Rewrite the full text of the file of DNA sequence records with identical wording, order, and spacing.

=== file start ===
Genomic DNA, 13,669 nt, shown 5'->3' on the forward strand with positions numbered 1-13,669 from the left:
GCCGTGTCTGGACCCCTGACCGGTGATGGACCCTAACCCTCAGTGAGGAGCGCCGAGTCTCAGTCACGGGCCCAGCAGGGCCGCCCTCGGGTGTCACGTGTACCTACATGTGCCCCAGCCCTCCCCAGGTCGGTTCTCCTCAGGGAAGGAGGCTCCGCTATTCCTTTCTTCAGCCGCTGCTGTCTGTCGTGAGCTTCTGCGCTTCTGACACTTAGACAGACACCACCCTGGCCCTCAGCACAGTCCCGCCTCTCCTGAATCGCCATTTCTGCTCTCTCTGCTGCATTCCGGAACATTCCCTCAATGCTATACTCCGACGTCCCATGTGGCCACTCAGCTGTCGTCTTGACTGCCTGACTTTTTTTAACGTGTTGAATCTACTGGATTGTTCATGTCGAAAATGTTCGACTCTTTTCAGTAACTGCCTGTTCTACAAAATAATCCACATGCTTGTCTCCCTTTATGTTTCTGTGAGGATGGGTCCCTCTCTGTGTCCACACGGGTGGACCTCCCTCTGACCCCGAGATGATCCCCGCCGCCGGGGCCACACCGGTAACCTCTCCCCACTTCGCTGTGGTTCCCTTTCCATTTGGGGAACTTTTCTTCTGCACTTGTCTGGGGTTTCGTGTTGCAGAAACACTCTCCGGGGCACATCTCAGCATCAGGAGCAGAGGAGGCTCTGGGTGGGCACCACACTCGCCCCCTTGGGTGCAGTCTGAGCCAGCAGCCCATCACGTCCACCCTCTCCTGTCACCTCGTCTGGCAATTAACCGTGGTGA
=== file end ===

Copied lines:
Genomic DNA, 13,669 nt, shown 5'->3' on the forward strand with positions numbered 1-13,669 from the left:
GCCGTGTCTGGACCCCTGACCGGTGATGGACCCTAACCCTCAGTGAGGAGCGCCGAGTCTCAGTCACGGGCCCAGCAGGGCCGCCCTCGGGTGTCACGTGTACCTACATGTGCCCCAGCCCTCCCCAGGTCGGTTCTCCTCAGGGAAGGAGGCTCCGCTATTCCTTTCTTCAGCCGCTGCTGTCTGTCGTGAGCTTCTGCGCTTCTGACACTTAGACAGACACCACCCTGGCCCTCAGCACAGTCCCGCCTCTCCTGAATCGCCATTTCTGCTCTCTCTGCTGCATTCCGGAACATTCCCTCAATGCTATACTCCGACGTCCCATGTGGCCACTCAGCTGTCGTCTTGACTGCCTGACTTTTTTTAACGTGTTGAATCTACTGGATTGTTCATGTCGAAAATGTTCGACTCTTTTCAGTAACTGCCTGTTCTACAAAATAATCCACATGCTTGTCTCCCTTTATGTTTCTGTGAGGATGGGTCCCTCTCTGTGTCCACACGGGTGGACCTCCCTCTGACCCCGAGATGATCCCCGCCGCCGGGGCCACACCGGTAACCTCTCCCCACTTCGCTGTGGTTCCCTTTCCATTTGGGGAACTTTTCTTCTGCACTTGTCTGGGGTTTCGTGTTGCAGAAACACTCTCCGGGGCACATCTCAGCATCAGGAGCAGAGGAGGCTCTGGGTGGGCACCACACTCGCCCCCTTGGGTGCAGTCTGAGCCAGCAGCCCATCACGTCCACCCTCTCCTGTCACCTCGTCTGGCAATTAACCGTGGTGA